At the beginning, I got some trouble because the Boolean operations in Blender are a bit buggy sometimes. But then I found a good method. First, I added a sphere and cut it in half. To get a frame which fits the masks surface I used a so-called shrink-wrap modifier to the mesh of the mask and set a distance value. This effect generates a surface above another surface with a different polygon count and structure. In the end this produced a rough surface with a certain minimal distance. Then I applied it to the mesh and made a box from it. From that box I subtracted some grid.

First picture is the mesh (wireframe) and the shrink wrap effect. The second picture shows the applied modifier and the edge extrusion to the side and the top. The last picture shows the object as a closed mesh with a grid will as top surface and a subtraction of the grid.

Now it came to printing. I used a nickel coated cooper nozzle 0.4mm and the silver filament from Prusa which was shipped with my MK3s.

First, I printed some test prints as hollow shells with a cheap filament where it seemed to be very nice.

The frame I printed with 0.12mm the mask I printed after that with 0.1mm layer height.

I got my molds but now I needed to place the frame and mask to each other in a way that they don’t move, but that still allow me to remove the silicone. I decided to take a sheet of 5mm polycarbonate. I needed a transparent and flexible ground. And I read that the casting silicone and glass would stick too well and I won’t be able to remove it properly. Transparency is needed to set the distance properly between the mask (core) ant the frame. To check this from below I need it transparent.

For my first attempt, I tried a solvent free glue for kids and tinkering (Uhu Flinke Flasche solvent free). I wanted to cast the silicone inside it but then, fortunately I decided to check for leaks and also the mass of silicone I need.

That turned out to be a good idea, because the water which I filled into the mould came out from below the frame. I needed to handle the water on my table, so I had no chance to measure the weight.

My thoughts for a nontoxic and easily removable glue brought me to the wax of a tealight. After my attempt to fasten the mask I got some drops of it on the mask. But I was able to brush it away. I tried to close the gaps As I realised how bad It was to apply, I decided not to glue the frame around it, because it wouldn’t be possible to remove the wax from the mask, when the frame is above it because I couldn’t reach it.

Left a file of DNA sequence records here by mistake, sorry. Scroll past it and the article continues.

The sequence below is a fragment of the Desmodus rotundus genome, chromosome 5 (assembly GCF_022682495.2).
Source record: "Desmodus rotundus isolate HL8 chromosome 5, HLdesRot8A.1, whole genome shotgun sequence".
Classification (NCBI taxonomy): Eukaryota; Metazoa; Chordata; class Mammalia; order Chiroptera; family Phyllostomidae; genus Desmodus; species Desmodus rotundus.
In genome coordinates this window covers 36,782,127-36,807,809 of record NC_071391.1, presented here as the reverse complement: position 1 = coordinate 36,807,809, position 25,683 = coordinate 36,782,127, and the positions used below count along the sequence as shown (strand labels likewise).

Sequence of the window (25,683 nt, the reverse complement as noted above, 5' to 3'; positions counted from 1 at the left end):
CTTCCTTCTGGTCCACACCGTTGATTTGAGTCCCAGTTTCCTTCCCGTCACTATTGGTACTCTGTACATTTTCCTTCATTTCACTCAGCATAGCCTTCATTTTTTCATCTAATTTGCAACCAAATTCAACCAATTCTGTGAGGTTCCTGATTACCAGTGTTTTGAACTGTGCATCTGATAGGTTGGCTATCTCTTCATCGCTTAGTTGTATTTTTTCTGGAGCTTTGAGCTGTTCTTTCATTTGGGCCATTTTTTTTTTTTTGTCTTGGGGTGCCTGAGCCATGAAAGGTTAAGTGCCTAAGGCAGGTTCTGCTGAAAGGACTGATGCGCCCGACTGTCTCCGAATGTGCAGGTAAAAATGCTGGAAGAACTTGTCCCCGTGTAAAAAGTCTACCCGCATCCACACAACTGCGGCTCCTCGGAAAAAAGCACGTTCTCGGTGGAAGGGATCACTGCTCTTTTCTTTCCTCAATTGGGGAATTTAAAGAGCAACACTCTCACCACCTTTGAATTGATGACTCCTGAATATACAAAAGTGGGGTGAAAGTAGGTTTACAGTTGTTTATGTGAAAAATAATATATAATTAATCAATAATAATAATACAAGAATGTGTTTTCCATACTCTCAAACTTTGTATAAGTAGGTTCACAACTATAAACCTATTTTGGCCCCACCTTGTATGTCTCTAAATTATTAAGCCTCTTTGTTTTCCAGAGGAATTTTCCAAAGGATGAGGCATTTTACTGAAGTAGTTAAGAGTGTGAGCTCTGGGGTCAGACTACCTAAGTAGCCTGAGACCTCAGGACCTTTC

So, I cleaned it with a hard-plastic nylon brush, removed it and thought what I could use instead. I decided to use Vaseline because it’s nontoxic, sticky, watertight and compatible with my silicone and also because the reseller also sells Vaseline to make casting molds from several parts which should not stick together.

In the next step I applied some of the outside of the bottom side of the frame and on the bottom side of the mask. And it worked as planned and didn’t move.

 

This shows the casting mold from below with silicone inside and some Vaseline below the PLA parts, it was shot from below, because at this time, the silicone was still liquid.

Now, I was able to start the casting. I mixed the silicone with my scale which was vey easy, because of the well-designed bottles of the manufacturer where I was able to dose it very much properly and precisely in steps of 0.05g.

The removing of the silicone was a bit tricky, because I forgot to implement something like a grip hole to remove the core from the frame so in the end I needed to put a screw in the bottom side and use the hole with the pliers from the printer to pull the core out. Removing the object from the plate was very easy.

I tried to stick some gutted zipties through it, and it worked a little bit, but in the end, thy hurt the outside of the mold a bit.

The last step, casting chocolate, was easy but it was a hard job to fill every cave in the mask.

 

 

Lessons learned:

 

Everytime think of how to remove the PLA from the silicone.

Vaseline is very usefull for tightening and gluing for temporarily things. Wax is not.

Before working on a photoscanned mesh, it is good to fix it. And Photogrammetry works best in chaos.

The silicone thickness of 3-4 mm is very good at this size.

My Uhu glue is water solable.

Shrinkwrap is way more than a tool for retopology.

Creasing edges is not only the creasing brush.

 

 

This topic was modified 2 years ago 3 times by Manu M
Posted : 28/01/2021 10:09 am
Manu M
(@manu-m)
Eminent Member
Topic starter answered:
RE: Project: Carnival Mask chocolate copy with silikone casting mold

PS: If someone here is looking for a new employee of the month, I'm still looking for a job. (graduate mechanical engineering) More Information about me: https://www.xing.com/profile/Manuel_Matz/cv

 

Posted : 28/01/2021 10:20 am